silhouette of a man with one eye open hiding in the jungle

The Most Dangerous Game

by Richard Edward Connell

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Style and Technique

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The dominant technique of this story is that of ironic reversal. Not only does the plot contain reversals that challenge the surface meaning of the story, but also the characters, with their sometimes opposed, sometimes parallel visions of the world, establish expectations that are ironically reversed by the end of the story. The style intentionally directs the reader to think in terms of opposition: hunter versus hunted, strong versus weak, man versus animal, reason versus instinct, civilization versus brutality. However, these obviously opposed pairings disguise a greater complexity; the world is not really arranged so neatly. To be successful, the hunter must imitate the hunted, the man must act the animal, civilization must disguise its brutality.

The final irony, that Rainsford conquers a murderer by killing him, is a last trick on the reader, who has been led to believe that one of the values represented by half of each set of paired opposites is better than the other. No such certainty is possible in a story designed to challenge the conventional understanding of civilized behavior.

Themes and Meanings

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Two ethical questions seem to dominate this story. First, what is the moral distinction between murder and such forms of killing sanctioned by society as self-defense during war? To kill at all, the story implies, the killer must first believe in his superiority to the victim. Rainsford’s belief that animals cannot feel and the general’s conviction that they cannot reason provide convenient justification for both men in their lifelong careers as hunters. However, the smugness of their attitude is demonstrated to be dangerous to both of them. Rainsford is forced to play the hunted and must rely on the instinctive behavior of animals to survive (indeed, his vision of himself as a beast at bay justifies the murder of Zaroff), and Zaroff has been driven into madness by the extremity of his sense that no animal is equal to his prowess as a hunter. Rainsford, who fought in World War I and claims not to condone “cold-blooded murder,” has nevertheless learned to kill efficiently enough to fool the general and trap him in his own bedroom. There is certainly a suggestion at the end of the story that any experience with killing—through sport, soldiering, or self-defense—contributes to the idea that the victor deserves to survive and makes the idea of murder conscionable.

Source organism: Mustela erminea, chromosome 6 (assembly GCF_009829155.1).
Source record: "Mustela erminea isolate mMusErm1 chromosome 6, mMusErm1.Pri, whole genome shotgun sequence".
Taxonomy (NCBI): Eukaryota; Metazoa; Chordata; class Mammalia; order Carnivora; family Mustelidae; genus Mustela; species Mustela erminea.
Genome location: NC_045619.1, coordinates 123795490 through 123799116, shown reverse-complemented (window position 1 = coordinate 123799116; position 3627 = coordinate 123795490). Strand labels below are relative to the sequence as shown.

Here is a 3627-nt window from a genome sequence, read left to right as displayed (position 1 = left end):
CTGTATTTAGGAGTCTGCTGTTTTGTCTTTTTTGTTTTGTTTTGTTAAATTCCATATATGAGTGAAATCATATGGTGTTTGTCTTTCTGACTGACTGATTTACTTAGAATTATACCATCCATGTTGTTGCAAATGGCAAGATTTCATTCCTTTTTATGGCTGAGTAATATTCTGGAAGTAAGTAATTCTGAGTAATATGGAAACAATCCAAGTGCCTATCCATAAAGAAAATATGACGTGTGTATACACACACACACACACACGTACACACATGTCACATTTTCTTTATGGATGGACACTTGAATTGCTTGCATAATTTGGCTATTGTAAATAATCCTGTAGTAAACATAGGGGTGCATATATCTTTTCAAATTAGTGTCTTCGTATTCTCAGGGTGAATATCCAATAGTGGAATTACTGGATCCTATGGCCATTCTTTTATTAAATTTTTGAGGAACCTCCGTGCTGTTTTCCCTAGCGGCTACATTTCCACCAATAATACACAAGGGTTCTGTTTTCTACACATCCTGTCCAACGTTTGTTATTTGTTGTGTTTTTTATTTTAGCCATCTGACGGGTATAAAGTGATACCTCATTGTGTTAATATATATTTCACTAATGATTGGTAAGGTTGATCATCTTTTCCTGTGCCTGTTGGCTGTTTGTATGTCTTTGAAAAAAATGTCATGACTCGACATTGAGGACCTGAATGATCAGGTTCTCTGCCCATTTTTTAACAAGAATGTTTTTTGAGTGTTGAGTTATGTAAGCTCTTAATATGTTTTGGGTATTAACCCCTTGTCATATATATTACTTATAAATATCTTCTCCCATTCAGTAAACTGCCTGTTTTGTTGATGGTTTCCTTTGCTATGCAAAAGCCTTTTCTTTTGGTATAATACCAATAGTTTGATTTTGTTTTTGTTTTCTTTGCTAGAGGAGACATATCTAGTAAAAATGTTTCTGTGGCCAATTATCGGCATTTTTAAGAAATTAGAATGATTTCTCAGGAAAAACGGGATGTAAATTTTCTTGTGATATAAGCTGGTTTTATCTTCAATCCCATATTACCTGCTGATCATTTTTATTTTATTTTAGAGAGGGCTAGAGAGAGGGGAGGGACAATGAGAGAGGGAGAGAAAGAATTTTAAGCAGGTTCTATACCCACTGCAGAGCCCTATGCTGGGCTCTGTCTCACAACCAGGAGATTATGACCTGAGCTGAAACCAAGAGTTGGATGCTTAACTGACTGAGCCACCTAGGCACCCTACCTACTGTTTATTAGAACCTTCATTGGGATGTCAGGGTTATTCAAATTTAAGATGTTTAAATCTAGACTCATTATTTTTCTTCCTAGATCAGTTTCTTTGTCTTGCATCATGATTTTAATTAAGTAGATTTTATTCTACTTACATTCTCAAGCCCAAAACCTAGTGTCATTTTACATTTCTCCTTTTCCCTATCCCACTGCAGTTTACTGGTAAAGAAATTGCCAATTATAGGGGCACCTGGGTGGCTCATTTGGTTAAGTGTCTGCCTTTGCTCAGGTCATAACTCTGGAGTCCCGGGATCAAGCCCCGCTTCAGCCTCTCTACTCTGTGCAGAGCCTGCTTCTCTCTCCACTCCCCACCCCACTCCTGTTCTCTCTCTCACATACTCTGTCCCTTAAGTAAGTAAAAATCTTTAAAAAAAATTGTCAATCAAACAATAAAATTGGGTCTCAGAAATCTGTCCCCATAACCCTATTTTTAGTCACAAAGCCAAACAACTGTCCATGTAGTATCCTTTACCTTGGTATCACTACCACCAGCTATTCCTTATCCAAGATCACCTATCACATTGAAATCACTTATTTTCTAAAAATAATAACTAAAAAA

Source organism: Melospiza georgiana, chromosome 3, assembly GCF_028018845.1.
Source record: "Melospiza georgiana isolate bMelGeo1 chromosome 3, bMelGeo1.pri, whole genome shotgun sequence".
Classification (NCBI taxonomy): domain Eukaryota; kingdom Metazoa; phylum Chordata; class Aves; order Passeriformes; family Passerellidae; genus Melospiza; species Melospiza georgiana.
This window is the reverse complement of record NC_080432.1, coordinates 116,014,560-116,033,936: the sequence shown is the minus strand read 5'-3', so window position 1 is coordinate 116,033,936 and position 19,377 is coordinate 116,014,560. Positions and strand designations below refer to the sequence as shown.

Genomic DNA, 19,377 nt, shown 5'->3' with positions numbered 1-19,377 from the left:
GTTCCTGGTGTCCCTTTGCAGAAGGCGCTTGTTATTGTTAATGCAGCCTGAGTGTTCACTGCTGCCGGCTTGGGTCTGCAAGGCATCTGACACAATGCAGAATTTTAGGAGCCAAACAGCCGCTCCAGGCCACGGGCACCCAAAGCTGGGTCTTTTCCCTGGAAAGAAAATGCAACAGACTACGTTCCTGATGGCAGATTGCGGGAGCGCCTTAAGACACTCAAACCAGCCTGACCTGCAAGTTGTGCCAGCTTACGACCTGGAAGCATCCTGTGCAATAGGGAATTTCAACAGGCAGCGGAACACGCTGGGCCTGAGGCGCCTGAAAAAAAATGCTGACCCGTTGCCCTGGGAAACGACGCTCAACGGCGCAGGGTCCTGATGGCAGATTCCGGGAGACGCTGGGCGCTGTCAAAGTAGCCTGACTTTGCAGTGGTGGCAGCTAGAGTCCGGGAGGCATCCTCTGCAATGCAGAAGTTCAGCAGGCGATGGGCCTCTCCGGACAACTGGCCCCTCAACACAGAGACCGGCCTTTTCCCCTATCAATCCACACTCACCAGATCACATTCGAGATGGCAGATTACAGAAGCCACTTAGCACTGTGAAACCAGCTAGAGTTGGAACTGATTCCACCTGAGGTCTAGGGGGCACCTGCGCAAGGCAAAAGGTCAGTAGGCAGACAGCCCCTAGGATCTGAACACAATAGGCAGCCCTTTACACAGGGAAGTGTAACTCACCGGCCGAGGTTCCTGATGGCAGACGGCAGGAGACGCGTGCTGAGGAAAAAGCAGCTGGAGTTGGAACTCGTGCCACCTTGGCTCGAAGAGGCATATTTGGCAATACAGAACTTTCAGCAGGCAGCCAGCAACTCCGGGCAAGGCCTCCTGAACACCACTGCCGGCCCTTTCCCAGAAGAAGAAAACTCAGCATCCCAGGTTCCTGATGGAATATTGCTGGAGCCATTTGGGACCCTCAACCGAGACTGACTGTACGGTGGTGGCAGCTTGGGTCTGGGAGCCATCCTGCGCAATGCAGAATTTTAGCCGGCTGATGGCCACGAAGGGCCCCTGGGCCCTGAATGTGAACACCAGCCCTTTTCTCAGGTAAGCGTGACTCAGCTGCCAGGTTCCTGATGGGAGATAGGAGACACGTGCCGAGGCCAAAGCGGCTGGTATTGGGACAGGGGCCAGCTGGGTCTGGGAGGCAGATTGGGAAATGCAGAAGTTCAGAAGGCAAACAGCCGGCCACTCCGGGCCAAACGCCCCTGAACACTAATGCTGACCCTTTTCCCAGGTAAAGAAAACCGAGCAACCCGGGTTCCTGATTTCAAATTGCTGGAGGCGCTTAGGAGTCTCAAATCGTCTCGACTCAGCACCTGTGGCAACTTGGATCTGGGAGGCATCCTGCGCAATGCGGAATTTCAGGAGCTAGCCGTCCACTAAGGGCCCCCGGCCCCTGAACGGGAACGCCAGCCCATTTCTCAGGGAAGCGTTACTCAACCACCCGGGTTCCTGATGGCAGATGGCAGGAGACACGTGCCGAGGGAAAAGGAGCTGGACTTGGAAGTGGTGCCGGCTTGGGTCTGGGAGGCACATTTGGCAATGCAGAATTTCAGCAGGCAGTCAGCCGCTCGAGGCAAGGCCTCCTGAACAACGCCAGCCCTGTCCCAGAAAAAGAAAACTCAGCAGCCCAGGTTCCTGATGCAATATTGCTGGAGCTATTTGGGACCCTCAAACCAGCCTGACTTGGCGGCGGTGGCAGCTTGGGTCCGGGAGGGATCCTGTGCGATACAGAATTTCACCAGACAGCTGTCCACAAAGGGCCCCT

A second question raised by this story is how successful civilization really is at controlling or diverting the instinctive, often brutal, behavior of man. Zaroff, who appreciates the cultural opportunities of society (evident in his clothing, food, and the snatches of opera that he hums at bedtime), has perverted the civilized convention of the game and sportsmanship to achieve insane, self-indulgent ends. His idea that “life is for the strong, to be lived by the strong, and, if need be, taken by the strong” is in some measure reinforced by the society that has given him tremendous wealth and sanctions his passion as a hunter.

Rainsford, too, is the moral victim of a society that directs men to amuse themselves by intentionally risking death. The ease with which he oversimplifies the world into the hunters and the hunted parallels Zaroff’s satisfaction with a world consisting of the strong and the weak. Forced to play the hunted for a time, Rainsford may learn empathy for the victim, but he never questions the dualistic thinking that allows him only to kill or be killed. The story thus forces the reader to question the civilization that assumes that man needs to kill, and at best will only provide him with equally brutal alternatives to murder...

(This entire section contains 438 words.)

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rather than insist on more creative responses to conflict.